Sublime Horror

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Month: July 2019

Frankissstein by Jeanette Winterson review – how modern-day monsters are created

It is 1816 and a nineteen-year-old Mary Shelley is staying in Geneva, Switzerland, with Lord Byron, John Polidori, her stepsister Claire Clairmont and her lover, Percy Bysshe Shelley. The group engage in a task: write a horror story. Excited, Mary begins, not knowing just how much her own story and characters will haunt her.

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Wounds: Six Stories from the Border of Hell by Nathan Ballingrud review

“It’s my experience that we all have a secret heart, even brutes.”

This quote from Nathan Ballingrud’s Wounds not only sums up this cleverly connected collection but is also, perhaps, a comment on humanity; a theme the author has elegantly expounded through some genuinely disturbing stories. Wounds: Six Stories from the Border of Hell is exactly as it says on the cover, and we end where we start, leaving the reader with an immensely satisfying feeling.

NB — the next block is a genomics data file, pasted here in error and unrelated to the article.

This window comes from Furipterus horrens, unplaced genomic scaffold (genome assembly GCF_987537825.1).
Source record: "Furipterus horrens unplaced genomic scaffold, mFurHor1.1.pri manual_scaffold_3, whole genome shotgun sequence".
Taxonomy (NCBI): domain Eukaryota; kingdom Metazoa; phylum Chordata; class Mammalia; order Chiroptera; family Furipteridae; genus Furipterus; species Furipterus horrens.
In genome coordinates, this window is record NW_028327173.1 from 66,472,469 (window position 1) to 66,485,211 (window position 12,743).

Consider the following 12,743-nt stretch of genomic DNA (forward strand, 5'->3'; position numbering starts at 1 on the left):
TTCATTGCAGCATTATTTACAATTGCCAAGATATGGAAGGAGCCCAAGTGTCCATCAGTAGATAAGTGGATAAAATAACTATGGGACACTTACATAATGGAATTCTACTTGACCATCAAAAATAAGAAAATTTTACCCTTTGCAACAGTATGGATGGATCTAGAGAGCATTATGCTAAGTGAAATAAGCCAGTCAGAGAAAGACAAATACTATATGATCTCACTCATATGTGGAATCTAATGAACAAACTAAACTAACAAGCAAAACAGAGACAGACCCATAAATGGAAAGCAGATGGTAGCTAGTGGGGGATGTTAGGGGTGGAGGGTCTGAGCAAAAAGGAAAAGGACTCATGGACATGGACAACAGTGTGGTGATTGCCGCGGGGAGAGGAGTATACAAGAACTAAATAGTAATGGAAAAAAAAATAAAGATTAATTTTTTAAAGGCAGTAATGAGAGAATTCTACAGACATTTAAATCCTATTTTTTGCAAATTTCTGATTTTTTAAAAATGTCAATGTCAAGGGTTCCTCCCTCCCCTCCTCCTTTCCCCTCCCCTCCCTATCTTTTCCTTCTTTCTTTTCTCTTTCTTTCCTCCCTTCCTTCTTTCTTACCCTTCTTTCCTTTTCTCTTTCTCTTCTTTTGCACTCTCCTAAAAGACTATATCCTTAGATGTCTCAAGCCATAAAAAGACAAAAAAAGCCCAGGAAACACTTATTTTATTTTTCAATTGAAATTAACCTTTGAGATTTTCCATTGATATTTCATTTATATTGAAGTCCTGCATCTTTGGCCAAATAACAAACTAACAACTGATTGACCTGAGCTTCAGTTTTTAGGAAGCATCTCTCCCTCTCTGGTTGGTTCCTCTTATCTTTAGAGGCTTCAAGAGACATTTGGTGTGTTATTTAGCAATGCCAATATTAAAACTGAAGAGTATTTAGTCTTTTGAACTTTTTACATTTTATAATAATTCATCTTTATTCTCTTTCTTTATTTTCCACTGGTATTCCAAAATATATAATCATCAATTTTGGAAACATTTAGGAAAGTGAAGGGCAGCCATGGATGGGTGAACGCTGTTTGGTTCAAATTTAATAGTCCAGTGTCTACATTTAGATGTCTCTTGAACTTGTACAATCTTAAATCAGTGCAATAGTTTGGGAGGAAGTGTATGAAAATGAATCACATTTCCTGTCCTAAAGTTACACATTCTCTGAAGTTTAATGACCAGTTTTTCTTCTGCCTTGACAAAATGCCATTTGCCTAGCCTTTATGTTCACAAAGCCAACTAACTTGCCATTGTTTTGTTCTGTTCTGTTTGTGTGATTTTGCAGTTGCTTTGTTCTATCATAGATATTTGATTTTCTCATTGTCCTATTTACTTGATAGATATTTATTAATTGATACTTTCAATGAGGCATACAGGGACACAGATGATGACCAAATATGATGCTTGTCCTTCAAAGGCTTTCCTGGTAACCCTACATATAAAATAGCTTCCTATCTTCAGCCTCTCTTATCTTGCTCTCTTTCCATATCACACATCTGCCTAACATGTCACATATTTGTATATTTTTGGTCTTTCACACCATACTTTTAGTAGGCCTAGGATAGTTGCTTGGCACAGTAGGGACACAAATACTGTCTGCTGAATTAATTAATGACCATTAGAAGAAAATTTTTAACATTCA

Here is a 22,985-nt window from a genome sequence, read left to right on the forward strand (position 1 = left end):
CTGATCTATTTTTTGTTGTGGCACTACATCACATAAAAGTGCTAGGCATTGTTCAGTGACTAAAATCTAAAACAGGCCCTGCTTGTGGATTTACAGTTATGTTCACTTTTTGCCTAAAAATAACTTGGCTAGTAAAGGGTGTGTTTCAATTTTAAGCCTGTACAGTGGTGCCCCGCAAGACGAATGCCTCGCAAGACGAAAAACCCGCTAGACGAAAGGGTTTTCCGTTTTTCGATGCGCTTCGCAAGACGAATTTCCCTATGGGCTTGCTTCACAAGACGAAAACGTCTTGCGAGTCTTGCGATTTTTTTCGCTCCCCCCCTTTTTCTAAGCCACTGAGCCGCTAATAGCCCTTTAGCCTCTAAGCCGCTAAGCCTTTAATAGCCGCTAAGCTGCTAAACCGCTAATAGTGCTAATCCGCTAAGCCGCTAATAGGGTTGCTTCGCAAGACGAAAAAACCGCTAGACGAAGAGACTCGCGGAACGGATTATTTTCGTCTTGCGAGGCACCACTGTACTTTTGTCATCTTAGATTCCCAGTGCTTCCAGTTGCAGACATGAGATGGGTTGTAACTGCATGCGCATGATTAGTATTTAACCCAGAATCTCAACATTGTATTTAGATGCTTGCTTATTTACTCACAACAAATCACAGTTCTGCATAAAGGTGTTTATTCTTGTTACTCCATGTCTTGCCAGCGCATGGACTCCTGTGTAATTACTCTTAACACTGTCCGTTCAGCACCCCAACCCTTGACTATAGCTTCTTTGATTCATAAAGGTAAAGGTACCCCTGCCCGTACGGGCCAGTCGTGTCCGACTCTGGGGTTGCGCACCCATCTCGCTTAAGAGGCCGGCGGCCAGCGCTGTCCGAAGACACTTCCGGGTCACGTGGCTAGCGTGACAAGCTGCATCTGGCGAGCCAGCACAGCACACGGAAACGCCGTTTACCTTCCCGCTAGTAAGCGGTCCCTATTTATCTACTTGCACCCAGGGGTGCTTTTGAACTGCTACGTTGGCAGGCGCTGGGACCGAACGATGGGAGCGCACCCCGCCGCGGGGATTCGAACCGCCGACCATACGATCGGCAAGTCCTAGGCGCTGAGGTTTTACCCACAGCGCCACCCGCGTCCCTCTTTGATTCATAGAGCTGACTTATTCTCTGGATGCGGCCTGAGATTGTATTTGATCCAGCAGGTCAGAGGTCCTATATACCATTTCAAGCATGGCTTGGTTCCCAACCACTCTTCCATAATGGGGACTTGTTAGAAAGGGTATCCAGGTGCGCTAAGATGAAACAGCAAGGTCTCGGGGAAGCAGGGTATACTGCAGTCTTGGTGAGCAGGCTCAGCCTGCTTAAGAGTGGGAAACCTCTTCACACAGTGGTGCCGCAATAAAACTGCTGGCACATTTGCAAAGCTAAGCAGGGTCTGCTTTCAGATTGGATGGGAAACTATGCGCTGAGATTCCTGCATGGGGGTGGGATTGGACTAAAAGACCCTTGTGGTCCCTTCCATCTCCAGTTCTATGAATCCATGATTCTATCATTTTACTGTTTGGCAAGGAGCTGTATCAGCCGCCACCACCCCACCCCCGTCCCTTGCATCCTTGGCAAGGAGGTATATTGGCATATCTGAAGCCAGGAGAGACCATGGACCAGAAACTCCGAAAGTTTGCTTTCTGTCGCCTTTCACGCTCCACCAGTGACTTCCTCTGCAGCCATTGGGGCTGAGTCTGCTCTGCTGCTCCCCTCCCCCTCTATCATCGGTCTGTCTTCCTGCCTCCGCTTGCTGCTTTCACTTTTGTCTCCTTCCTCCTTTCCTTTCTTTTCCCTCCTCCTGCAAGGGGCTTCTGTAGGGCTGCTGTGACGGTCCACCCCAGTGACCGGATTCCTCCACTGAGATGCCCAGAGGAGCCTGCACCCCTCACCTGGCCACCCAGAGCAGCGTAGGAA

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A Devil Comes to Town by Paolo Maurensig review – a valuable addition to the Satanic lexicon

The teller of A Devil Comes to Town won’t tell us the real location of his tale, only that it is in a small Swiss town, famous because Goethe slept there for one night. Given the fictional name Dichtersruhe, (poet’s repose), it is a town full of unpublished writers, all working on their precious manuscripts and gracefully accepting rejection after rejection, while carefully concealed resentment boils within. When the devil arrives, claiming to be a successful publisher from Lucerne, looking for an author to win the newly set up Goethe literary prize, the town is swept up in the chaotic power plays that inevitably ensue. 

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